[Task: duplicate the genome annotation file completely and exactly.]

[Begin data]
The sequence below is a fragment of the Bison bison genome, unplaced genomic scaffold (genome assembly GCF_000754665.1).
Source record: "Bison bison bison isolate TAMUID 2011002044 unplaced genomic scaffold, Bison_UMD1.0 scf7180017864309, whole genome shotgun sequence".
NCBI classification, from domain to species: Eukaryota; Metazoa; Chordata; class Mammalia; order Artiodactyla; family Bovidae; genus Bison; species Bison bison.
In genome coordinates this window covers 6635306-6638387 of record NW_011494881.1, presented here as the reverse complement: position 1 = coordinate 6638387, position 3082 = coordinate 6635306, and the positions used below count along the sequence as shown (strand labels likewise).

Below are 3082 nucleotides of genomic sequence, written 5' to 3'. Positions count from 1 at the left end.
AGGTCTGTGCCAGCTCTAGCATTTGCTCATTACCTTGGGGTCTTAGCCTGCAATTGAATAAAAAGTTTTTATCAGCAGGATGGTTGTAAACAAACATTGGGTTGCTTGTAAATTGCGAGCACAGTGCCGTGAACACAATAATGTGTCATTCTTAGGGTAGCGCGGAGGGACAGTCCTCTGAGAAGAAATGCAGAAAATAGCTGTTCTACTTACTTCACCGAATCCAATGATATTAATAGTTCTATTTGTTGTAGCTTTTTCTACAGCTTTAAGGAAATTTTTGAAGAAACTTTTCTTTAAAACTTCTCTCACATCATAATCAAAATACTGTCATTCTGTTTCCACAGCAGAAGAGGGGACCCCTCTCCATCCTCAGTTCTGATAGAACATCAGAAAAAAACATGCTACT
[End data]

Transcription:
The sequence below is a fragment of the Bison bison genome, unplaced genomic scaffold (genome assembly GCF_000754665.1).
Source record: "Bison bison bison isolate TAMUID 2011002044 unplaced genomic scaffold, Bison_UMD1.0 scf7180017864309, whole genome shotgun sequence".
NCBI classification, from domain to species: Eukaryota; Metazoa; Chordata; class Mammalia; order Artiodactyla; family Bovidae; genus Bison; species Bison bison.
In genome coordinates this window covers 6635306-6638387 of record NW_011494881.1, presented here as the reverse complement: position 1 = coordinate 6638387, position 3082 = coordinate 6635306, and the positions used below count along the sequence as shown (strand labels likewise).

Below are 3082 nucleotides of genomic sequence, written 5' to 3'. Positions count from 1 at the left end.
AGGTCTGTGCCAGCTCTAGCATTTGCTCATTACCTTGGGGTCTTAGCCTGCAATTGAATAAAAAGTTTTTATCAGCAGGATGGTTGTAAACAAACATTGGGTTGCTTGTAAATTGCGAGCACAGTGCCGTGAACACAATAATGTGTCATTCTTAGGGTAGCGCGGAGGGACAGTCCTCTGAGAAGAAATGCAGAAAATAGCTGTTCTACTTACTTCACCGAATCCAATGATATTAATAGTTCTATTTGTTGTAGCTTTTTCTACAGCTTTAAGGAAATTTTTGAAGAAACTTTTCTTTAAAACTTCTCTCACATCATAATCAAAATACTGTCATTCTGTTTCCACAGCAGAAGAGGGGACCCCTCTCCATCCTCAGTTCTGATAGAACATCAGAAAAAAACATGCTACT